Examples of good practice in public sector business continuity management: exercising
Guidance to support local responders in the fulfilment of their business continuity exercising and testing requirements.
Exercise Guidance for local responders with the statutory duties of the Civil Contingencies Act 2004
PDF, 551KB, 25 pages
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The recent Chartered Management Institute BCM survey (2008), conducted in association with the Cabinet Office, highlighted a significant gap in provision for exercising. The report concluded that, “just under half of organisations with business continuity plans carry out regular and thorough rehearsals/exercises, despite strong evidence that rehearsals are vital to ensure the effectiveness of planning”.
This guidance aims to support local responders in the fulfilment of their business continuity exercising and testing requirements under the Civil Contingencies Act, 2004.
By taking account of the current edition of “Emergency Preparedness”, and reflecting the appropriate elements of the British standard on Business Continuity Management (BS 25999), this guidance provides fundamental advice and principles relative to exercising and testing, from concept through to post exercise delivery and review.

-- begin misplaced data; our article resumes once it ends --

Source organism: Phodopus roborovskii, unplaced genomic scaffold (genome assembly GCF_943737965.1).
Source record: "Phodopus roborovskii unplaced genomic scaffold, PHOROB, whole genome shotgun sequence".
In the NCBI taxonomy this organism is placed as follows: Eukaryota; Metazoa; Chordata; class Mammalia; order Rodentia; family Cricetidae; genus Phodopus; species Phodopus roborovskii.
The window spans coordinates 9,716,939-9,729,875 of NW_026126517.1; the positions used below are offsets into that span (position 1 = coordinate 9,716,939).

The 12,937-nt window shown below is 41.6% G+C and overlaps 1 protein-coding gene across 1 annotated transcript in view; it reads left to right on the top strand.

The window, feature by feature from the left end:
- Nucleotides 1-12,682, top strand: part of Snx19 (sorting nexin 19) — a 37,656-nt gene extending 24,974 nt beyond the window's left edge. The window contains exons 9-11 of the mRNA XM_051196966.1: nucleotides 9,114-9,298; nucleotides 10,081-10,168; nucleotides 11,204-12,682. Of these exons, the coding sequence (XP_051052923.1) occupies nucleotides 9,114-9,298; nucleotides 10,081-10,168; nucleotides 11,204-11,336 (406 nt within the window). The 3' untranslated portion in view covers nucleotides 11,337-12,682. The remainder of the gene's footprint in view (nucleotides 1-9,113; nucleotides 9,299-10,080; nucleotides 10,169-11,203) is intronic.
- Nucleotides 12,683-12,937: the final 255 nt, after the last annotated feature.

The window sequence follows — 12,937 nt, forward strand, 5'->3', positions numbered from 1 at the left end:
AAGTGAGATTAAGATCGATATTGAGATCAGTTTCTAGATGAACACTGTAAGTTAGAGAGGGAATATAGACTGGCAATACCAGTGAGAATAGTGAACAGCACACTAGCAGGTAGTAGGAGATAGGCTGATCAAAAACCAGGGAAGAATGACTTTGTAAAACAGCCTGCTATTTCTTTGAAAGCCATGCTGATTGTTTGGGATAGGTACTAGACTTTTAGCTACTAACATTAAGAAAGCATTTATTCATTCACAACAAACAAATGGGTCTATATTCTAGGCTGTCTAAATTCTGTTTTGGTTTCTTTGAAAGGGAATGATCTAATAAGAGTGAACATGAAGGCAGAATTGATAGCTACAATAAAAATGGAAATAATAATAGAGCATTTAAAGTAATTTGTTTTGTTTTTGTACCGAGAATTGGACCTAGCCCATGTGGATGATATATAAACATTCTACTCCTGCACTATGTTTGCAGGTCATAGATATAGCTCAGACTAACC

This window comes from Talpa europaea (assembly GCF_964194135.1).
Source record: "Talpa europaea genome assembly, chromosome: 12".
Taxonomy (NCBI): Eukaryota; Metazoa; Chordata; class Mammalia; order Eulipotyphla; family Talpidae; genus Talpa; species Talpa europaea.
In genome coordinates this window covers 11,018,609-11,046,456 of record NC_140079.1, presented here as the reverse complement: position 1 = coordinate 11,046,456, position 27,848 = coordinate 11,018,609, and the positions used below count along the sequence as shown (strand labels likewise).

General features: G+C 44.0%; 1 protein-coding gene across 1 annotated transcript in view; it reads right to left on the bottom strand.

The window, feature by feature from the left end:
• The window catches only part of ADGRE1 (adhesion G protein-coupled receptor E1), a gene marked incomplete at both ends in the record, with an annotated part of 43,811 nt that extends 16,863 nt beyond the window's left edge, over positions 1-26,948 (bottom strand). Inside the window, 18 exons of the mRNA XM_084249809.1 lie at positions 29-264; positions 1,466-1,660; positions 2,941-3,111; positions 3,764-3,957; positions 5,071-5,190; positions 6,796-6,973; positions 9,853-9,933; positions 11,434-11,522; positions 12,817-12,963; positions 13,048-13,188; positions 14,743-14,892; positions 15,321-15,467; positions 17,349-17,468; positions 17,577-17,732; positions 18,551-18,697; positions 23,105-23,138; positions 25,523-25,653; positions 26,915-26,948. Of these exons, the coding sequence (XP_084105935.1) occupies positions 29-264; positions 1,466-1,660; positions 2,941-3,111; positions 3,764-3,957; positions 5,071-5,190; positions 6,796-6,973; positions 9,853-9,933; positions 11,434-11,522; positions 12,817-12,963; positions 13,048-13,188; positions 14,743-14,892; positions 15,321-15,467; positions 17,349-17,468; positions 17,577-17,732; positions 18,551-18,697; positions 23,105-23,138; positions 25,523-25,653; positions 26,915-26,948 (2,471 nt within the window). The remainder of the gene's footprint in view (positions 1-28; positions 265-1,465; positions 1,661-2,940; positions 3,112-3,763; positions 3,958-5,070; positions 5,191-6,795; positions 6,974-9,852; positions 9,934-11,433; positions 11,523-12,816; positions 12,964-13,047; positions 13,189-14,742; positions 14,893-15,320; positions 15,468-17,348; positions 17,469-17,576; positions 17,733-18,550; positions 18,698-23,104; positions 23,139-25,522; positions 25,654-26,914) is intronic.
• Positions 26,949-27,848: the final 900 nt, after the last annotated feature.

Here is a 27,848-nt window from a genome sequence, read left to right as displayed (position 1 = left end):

This guidance is designed to support local exercise and testing arrangements, specifically in the context of a single organisation. It offers reflective guidance based upon common principles and (sourced) industry wide documentation. The content has been developed by a group of professionals and reviewed by experienced practitioners in association with the Civil Contingencies Secretariat.
The need for regular and thorough exercising and testing spanning the principles of; incident management, business continuity, and business recovery is essential, as it provides rich learning opportunities that may prove crucial in the event of an actual disruptive incident.
The need for early learning and corrective actions are further illustrated in the Chartered Management Institutes survey, where it identified that, “seventy eight per cent of recipients who had exercised their plans… had revealed shortcomings in the plan”. This is an important finding as the purpose of exercising and testing is to validate and continuously improve the business continuity capability of an organisation.